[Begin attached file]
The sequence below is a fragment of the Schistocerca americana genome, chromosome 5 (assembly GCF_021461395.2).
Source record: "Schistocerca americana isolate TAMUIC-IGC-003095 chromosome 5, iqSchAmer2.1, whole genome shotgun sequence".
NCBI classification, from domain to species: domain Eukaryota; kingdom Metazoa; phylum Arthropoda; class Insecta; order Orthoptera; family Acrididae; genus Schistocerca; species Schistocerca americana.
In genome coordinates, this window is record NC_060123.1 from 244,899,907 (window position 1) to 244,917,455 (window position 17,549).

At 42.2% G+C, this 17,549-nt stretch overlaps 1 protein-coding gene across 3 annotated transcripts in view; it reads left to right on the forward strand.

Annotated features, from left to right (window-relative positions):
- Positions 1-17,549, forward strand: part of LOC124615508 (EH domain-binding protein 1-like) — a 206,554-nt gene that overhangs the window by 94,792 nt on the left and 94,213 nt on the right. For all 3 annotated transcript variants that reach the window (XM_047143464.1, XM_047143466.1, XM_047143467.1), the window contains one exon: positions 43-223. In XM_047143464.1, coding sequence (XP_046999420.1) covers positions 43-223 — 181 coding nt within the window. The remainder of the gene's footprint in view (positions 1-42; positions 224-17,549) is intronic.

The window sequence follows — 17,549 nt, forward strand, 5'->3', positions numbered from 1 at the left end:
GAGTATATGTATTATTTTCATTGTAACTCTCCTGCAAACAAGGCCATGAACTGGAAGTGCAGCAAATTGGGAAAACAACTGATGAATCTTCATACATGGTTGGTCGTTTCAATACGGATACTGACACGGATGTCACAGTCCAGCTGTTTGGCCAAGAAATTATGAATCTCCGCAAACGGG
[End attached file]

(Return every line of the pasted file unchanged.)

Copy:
The sequence below is a fragment of the Schistocerca americana genome, chromosome 5 (assembly GCF_021461395.2).
Source record: "Schistocerca americana isolate TAMUIC-IGC-003095 chromosome 5, iqSchAmer2.1, whole genome shotgun sequence".
NCBI classification, from domain to species: domain Eukaryota; kingdom Metazoa; phylum Arthropoda; class Insecta; order Orthoptera; family Acrididae; genus Schistocerca; species Schistocerca americana.
In genome coordinates, this window is record NC_060123.1 from 244,899,907 (window position 1) to 244,917,455 (window position 17,549).

At 42.2% G+C, this 17,549-nt stretch overlaps 1 protein-coding gene across 3 annotated transcripts in view; it reads left to right on the forward strand.

Annotated features, from left to right (window-relative positions):
- Positions 1-17,549, forward strand: part of LOC124615508 (EH domain-binding protein 1-like) — a 206,554-nt gene that overhangs the window by 94,792 nt on the left and 94,213 nt on the right. For all 3 annotated transcript variants that reach the window (XM_047143464.1, XM_047143466.1, XM_047143467.1), the window contains one exon: positions 43-223. In XM_047143464.1, coding sequence (XP_046999420.1) covers positions 43-223 — 181 coding nt within the window. The remainder of the gene's footprint in view (positions 1-42; positions 224-17,549) is intronic.

The window sequence follows — 17,549 nt, forward strand, 5'->3', positions numbered from 1 at the left end:
GAGTATATGTATTATTTTCATTGTAACTCTCCTGCAAACAAGGCCATGAACTGGAAGTGCAGCAAATTGGGAAAACAACTGATGAATCTTCATACATGGTTGGTCGTTTCAATACGGATACTGACACGGATGTCACAGTCCAGCTGTTTGGCCAAGAAATTATGAATCTCCGCAAACGGG